My heart leapt into my throat. “O-oh, gee, I-I dunno, I mean, I s-still have a lot of work to do here.” I indicated my math paper with the pencil in my trembling paw.
“Oh, go on,” the counsellor said, rising to his feet and flicking his long tail good-humouredly. “It won't take long; you can take five minutes out to go to the library. C'mon, it'll be fun.”
What choice did I have? Sighing inwardly, I packed up all my belongings as slowly as I could. “Come on then,” I said at last. “Let's go.”
We stepped into the library, and Mrs. Partridge, the Pteri librarian, peered over her gold-framed spectacles at us from where she sat reading behind her desk. “Good afternoon, gentlemen,” she said cordially. “Feivel, have you finished reading those books you checked out last week already?”
I nodded awkwardly and slid my stack into the return bin, feeling rather guilty. Of the five books I'd checked out, I'd only looked at three of the covers, so two of them I couldn't even begin to fathom a guess as to what they were about.
“We're looking for The Curse of the Pirate Aisha, Mrs. Partridge,” said Mr. Griffith. “Do you know where we can find it?”
Mrs. Partridge chuckled, “You don't need me, young man, you have with you the only student in the entire school who has memorised this library's dewy decimal system.”
That was not strictly true. In order to have memorised the dewy decimal system, I would have to have known the titles of the books that went with each set of numbers. Instead, I had just memorised the layout of the room and the general idea of the pictures on each of the groups of books, so that whenever someone asked me where they could find a particular book, I'd just point them in the direction of the group of pictures I knew they were looking for. It was all part of my effort to keep up my avid reader's facade.
I led Mr. Griffith to the back corner of the room where I'd seen all the pictures of pirates, and stood in front of them anxiously. Now came the hard part. I was expected to find this book myself, so I did the only thing I could think of. I pulled the entire stack of fifteen pirate books off the shelf, and sorted through them, looking for an Aisha.
“What are you doing?” Mr. Griffith asked curiously.
Thinking fast, I said, “I can't read the spines of the books; they're too small, I have to be able to see the covers.” It wasn't a lie; I did have to be able to see the covers to know what book I was holding.
Eventually I found a book with a yellow Aisha brandishing a sword dangerously as he balanced on a hind peg leg. “I think I found it,” I said, holding it up for Mr. Griffith to see.
He paused with an odd expression on his face. “Um, Feivel,” he said slowly, “that's A Pirate Scorchio's Tale, see?” He pointed to the title, but my eyes slid below the words to catch sight of a menacing grey pirate Scorchio silhouetted against the background, who was pushing the yellow Aisha off the plank. I blushed deep crimson. I'd have to be more careful and pay better attention to the pictures if I didn't want to get caught.
Finally, after going through all the books but two, I stumbled across a black book with a skull and crossbones in the shape of an Aisha's head on the front. Not wanting to repeat my earlier mistake, I searched closely for signs of other pets in the background. Seeing none, I looked at the words, trying to pick out letters I recognised.
I saw a capital 'A', and right next to it an 'I'. Sounding out the pair of letters to myself in a whisper, I decided that this had to be the word 'Aisha'. I didn't want to spend too much time figuring it out, though, because Mr. Griffith would start getting suspicious.
I handed the book wordlessly to him, so that in case it was the wrong one, I could just make up any old excuse as to why I'd given it to him.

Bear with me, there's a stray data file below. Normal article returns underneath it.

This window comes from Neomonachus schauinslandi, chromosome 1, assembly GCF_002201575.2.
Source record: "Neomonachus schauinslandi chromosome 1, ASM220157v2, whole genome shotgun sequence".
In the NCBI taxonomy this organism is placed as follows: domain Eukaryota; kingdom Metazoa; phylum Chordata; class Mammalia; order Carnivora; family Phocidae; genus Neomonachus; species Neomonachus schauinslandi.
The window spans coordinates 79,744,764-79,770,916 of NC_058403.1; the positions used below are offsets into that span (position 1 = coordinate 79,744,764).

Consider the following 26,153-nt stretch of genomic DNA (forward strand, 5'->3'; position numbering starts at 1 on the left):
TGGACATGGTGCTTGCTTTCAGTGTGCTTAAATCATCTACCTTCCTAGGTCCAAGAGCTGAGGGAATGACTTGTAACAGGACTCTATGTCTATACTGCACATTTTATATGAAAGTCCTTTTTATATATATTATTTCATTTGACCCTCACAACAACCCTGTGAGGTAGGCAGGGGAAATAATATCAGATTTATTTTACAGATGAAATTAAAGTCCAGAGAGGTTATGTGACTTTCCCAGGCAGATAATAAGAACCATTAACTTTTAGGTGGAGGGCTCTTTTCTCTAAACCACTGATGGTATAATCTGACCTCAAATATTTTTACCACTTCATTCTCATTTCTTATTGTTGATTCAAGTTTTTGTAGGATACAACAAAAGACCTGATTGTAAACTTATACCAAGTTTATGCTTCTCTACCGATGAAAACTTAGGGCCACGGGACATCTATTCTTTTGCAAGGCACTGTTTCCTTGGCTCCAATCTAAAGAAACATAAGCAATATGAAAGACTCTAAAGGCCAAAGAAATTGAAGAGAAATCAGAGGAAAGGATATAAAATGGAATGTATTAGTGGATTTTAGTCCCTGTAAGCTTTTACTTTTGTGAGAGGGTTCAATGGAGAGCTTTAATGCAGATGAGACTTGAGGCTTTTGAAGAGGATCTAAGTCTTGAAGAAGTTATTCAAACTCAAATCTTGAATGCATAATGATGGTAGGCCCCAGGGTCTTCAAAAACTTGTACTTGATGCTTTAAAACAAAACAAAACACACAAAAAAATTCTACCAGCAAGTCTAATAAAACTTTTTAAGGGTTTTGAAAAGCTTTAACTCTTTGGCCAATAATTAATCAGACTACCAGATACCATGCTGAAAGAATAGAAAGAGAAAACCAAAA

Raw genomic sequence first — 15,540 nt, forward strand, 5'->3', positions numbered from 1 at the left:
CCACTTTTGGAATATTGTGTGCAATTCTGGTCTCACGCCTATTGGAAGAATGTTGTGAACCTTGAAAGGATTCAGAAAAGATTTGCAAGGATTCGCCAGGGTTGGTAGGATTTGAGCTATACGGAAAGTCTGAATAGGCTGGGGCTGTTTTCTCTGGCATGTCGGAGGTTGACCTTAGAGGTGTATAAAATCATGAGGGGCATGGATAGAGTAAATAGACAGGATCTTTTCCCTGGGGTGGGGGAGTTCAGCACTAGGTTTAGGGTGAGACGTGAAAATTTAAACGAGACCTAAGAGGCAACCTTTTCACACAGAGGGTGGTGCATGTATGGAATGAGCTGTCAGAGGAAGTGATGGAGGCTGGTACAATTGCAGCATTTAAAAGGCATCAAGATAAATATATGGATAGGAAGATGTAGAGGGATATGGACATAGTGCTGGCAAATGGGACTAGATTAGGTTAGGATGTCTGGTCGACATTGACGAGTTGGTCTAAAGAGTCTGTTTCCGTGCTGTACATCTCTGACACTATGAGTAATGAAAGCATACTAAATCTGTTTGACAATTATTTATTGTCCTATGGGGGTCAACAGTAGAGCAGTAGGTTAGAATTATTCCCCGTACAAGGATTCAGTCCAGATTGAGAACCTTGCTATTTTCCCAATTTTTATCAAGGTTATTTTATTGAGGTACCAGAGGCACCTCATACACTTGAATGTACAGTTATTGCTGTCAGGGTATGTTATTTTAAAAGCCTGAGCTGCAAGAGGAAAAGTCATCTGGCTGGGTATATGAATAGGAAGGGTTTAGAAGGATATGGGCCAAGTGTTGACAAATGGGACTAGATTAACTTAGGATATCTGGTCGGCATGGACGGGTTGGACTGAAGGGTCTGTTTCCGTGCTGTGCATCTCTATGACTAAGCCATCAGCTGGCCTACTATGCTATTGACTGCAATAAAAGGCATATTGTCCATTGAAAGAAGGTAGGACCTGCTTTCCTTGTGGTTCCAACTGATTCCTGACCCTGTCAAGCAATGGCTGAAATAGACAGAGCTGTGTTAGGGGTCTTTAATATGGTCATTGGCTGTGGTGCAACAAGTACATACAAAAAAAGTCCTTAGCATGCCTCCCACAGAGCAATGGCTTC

But fortunately he smiled. “Great, you found it. Let's tidy up the rest of these and go check it out.”
I breathed a silent sigh of relief as I picked up the remainder of the pirate books and put them all back on the shelf. I thought I was in the clear. Then Mr. Griffith spoke again.
“Hey, why don't you read the first chapter tonight and tell me what you think tomorrow?” He smiled.
My heart turned to lead in my chest, and started beating so fast I swore it would jump right out and skitter away like a frightened snowbunny, but it stayed intact, and I managed to keep my voice relatively even as I said, not looking at him so he couldn't see the panic on my face. “Y-yeah, I'll see if I have time, and if I do, I'll check it out.”
What that translated to was, “If my mother has time to read it to me tonight, you bet, I'll do it.”
The bell for afternoon classes rang just as I handed my book and library card over to Mrs. Partridge, who checked me out and sent me on my way.
“Bye, Feivel, see you tomorrow,” Mr. Griffith called as I drifted into the hall to be carried away by the sea of students.
“Bye, Mr. Griffith,” I called back just before I lost sight of him. Apart from his insatiable love of reading and his insistence that he share it with me, he really wasn't such a bad guy, I decided.
That evening while my brother and sisters were upstairs, I approached Mama in the kitchen where she was making supper. “Mama?” I asked. “After dinner, can you help me with something?”
“Sure, love.” She smiled, tucking her long reddish brown hair behind her ear. “What can I do for you?”
I reached into my backpack and pulled out The Curse of the Pirate Aisha. “Could you read me the first chapter? I-I kinda got myself in a tight spot today, an' the new counsellor wants me to read it and tell him what I think by tomorrow.”
Mama sighed a little sadly. I knew how much it bothered her that I couldn't read, but I also knew she understood that it wasn't entirely my fault. “Alright,” she said at last, “I'll read it to you, but only one chapter tonight, okay?”
I smiled and hugged her. “Thanks, that's all I need.”
“'Avast, ye hearties, we be settin' sail for Lutari Island,' Captain Pike declared, brandishing his sword dangerously as he clutched the enormous wooden wheel. The crew responded quickly, fearing the captain's wrath, and soon they were headed across the sea towards the great island.” Mama stuck her Faerie Kougra bookmark between the pages and handed it to me.
“Thanks, Mama!” I called as I took the book from her and ran up the stairs. This was great. Now I could tell Mr. Griffith all about what had happened in the first chapter and not have to worry about his finding out my secret. Or so I thought.
To be continued...